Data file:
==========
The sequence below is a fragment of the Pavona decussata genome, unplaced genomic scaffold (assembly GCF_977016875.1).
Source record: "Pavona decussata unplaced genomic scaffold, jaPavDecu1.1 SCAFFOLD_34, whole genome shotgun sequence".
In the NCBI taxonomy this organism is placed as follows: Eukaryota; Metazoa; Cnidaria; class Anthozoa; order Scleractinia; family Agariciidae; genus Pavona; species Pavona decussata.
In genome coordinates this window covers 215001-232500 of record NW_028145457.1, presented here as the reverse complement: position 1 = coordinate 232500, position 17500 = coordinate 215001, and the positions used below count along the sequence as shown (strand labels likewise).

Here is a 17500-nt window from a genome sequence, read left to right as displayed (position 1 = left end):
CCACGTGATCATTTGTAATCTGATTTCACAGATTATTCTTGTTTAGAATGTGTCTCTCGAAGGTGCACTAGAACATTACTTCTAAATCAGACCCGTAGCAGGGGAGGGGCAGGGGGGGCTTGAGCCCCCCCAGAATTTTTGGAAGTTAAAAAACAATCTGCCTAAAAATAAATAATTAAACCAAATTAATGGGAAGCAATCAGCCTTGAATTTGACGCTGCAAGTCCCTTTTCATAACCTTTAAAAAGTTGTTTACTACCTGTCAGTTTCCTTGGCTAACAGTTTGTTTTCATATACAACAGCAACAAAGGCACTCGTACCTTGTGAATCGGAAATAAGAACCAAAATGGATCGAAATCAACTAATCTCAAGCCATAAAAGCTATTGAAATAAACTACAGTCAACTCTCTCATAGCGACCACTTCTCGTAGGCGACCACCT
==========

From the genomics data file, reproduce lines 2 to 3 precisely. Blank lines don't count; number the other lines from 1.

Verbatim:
Source record: "Pavona decussata unplaced genomic scaffold, jaPavDecu1.1 SCAFFOLD_34, whole genome shotgun sequence".
In the NCBI taxonomy this organism is placed as follows: Eukaryota; Metazoa; Cnidaria; class Anthozoa; order Scleractinia; family Agariciidae; genus Pavona; species Pavona decussata.